Charity appeal
Christmas Charity Appeal | Our four charities face great challenges – we need your help

Business briefing: Firms wound up over unpaid gas

British Gas has applied to shut down dozens of its business customers this year over unpaid bills, as the energy crisis leaves companies battling to meet soaring costs. The supplier, owned by Centrica, issued 37 winding-up petitions this year, 13 of which have led to the business being wound up, according to analysis of court records by The Telegraph. Meanwhile, retirees will have more disposable income than working households by 2024 as increases to the state pension outstrip wage rises.

Here is a selection of articles we think you’ll be interested in today.
Alison Thewliss launches bid to become SNP Westminster leader
Angela Rayner’s DJ set compared with Matt Hancock’s I’m A Celebrity appearance
Matt Hancock points ‘chatty rat’ finger squarely at Dominic Cummings
Pharmacies drafted in to break NHS strike
English may say good riddance to Scots if indyref calls persist, says Arlene Foster
George & Tammy, Paramount+ review: this corny country biopic may not win over the Brits
Sky’s Richard Branson documentary doesn’t let the Virgin billionaire off with an easy ride
Think graphic novels aren’t for you? These books will change your mind
Kate Winslet: ‘In our sexualised society, it’s horrifying what children can access online’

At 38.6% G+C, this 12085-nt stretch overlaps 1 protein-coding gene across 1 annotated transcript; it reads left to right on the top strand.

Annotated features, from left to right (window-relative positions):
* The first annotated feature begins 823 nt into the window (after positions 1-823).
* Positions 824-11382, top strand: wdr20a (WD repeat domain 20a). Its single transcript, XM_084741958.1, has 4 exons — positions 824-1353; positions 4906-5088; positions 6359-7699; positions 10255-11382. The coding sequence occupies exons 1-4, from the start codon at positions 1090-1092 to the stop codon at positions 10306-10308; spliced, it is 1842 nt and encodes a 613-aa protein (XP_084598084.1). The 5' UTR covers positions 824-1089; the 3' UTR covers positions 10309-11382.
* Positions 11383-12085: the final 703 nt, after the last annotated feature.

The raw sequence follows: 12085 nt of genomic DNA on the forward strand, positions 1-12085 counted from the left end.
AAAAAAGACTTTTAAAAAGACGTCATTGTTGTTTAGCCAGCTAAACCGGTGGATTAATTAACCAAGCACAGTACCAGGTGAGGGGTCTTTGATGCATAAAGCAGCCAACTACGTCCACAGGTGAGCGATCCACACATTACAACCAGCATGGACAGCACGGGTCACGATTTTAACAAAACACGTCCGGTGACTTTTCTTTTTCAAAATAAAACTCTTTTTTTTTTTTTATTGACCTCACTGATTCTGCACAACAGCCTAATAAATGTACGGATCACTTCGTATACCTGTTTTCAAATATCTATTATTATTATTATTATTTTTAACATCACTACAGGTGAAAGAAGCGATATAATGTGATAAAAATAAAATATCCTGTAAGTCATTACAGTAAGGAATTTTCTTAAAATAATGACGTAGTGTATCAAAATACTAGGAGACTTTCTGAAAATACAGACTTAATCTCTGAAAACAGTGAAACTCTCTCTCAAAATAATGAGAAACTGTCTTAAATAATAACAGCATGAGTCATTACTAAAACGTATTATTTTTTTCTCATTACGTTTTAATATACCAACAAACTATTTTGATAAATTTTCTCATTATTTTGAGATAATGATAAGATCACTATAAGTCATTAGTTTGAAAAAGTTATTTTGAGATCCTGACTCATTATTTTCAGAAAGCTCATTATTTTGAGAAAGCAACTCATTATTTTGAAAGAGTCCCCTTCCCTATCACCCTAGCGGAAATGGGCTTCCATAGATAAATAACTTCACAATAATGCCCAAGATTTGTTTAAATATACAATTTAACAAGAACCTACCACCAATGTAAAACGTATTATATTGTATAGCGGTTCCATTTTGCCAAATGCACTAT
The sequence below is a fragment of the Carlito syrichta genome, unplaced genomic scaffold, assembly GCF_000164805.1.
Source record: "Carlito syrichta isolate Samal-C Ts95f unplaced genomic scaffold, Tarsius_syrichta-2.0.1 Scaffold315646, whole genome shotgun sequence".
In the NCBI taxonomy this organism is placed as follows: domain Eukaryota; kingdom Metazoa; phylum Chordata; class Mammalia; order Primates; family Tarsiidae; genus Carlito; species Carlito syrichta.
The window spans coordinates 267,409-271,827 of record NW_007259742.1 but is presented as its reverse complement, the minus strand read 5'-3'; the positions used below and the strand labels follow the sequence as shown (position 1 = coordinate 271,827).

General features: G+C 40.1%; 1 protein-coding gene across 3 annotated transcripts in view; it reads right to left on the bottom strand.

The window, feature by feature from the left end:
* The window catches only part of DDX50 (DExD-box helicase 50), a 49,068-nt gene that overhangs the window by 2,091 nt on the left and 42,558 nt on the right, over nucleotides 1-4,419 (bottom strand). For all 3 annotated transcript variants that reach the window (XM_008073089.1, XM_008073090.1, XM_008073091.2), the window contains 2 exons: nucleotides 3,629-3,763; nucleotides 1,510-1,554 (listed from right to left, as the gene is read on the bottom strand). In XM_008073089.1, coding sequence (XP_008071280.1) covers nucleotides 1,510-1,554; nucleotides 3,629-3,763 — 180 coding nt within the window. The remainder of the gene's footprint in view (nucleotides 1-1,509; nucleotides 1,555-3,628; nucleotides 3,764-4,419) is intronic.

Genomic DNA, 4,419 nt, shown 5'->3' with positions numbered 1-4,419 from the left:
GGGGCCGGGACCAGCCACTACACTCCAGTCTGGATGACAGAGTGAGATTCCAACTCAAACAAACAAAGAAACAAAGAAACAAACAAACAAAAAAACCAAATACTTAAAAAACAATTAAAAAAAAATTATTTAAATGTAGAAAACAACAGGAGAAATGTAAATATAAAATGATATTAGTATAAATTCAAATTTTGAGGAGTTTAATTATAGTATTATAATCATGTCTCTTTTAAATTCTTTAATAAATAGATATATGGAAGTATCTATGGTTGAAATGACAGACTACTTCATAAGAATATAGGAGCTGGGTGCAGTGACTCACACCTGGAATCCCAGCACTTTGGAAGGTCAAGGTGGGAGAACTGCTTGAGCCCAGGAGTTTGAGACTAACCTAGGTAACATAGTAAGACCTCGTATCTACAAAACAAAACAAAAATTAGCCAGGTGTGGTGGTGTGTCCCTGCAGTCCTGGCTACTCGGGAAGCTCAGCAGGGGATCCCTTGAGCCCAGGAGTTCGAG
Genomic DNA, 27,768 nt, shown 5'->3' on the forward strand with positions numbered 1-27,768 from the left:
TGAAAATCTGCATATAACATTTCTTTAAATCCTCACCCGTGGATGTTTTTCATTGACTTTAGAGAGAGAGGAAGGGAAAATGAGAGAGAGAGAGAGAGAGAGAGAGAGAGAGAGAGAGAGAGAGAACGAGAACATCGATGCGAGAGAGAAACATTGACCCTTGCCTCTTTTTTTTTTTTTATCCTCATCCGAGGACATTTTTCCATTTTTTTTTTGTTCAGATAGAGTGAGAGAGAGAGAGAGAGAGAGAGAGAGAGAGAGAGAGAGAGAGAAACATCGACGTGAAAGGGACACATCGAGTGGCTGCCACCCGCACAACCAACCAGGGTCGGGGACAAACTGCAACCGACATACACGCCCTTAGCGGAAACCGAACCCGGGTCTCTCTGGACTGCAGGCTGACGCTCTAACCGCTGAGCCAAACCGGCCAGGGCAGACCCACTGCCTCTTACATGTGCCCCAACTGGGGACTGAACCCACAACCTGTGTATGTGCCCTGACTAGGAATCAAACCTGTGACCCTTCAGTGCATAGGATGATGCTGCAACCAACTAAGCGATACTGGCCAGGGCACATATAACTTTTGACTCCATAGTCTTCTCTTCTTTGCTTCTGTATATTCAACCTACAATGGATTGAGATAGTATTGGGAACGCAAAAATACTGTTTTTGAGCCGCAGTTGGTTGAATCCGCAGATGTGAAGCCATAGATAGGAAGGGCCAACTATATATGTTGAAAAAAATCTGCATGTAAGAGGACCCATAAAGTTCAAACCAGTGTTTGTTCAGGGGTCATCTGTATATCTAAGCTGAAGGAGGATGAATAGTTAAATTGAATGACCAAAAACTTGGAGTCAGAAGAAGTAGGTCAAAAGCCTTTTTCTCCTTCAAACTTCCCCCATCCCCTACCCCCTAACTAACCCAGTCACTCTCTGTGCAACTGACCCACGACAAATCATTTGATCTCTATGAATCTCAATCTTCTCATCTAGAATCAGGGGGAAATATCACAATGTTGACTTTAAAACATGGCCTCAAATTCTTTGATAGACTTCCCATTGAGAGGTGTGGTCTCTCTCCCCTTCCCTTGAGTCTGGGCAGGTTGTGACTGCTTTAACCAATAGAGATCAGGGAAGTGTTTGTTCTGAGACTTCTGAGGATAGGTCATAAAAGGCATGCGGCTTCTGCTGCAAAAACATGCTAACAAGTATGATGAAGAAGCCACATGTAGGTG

Simon Callow: ‘When Thatcher came to watch Amadeus nobody looked at the stage; just at her’
Rail unions refuse to save Christmas from ‘catastrophe’ after rejecting 8pc pay rise
Mark Drakeford spends £13,000 of taxpayers’ money on World Cup trip
Couple face huge energy bill as Christmas tree planted 44-years ago reaches 50ft – and becomes festive icon
Frank Skinner reveals Countess of Wessex criticised his singing performance in ‘awkward’ exchange
UK weather: Britain bracing itself for snow as arctic winds trigger yellow warning

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A joint effort of several authors who do find that nobody can keep standing at the side and that “Everyone" must care about what is going on in today’s world. We are a bunch of people who do not mind that somebody has a totally different idea but is willing to share the ideas with others and to be Active and willing to let others understand how "today’s decisions will influence the future”. Therefore we would love to see many others to "Act today".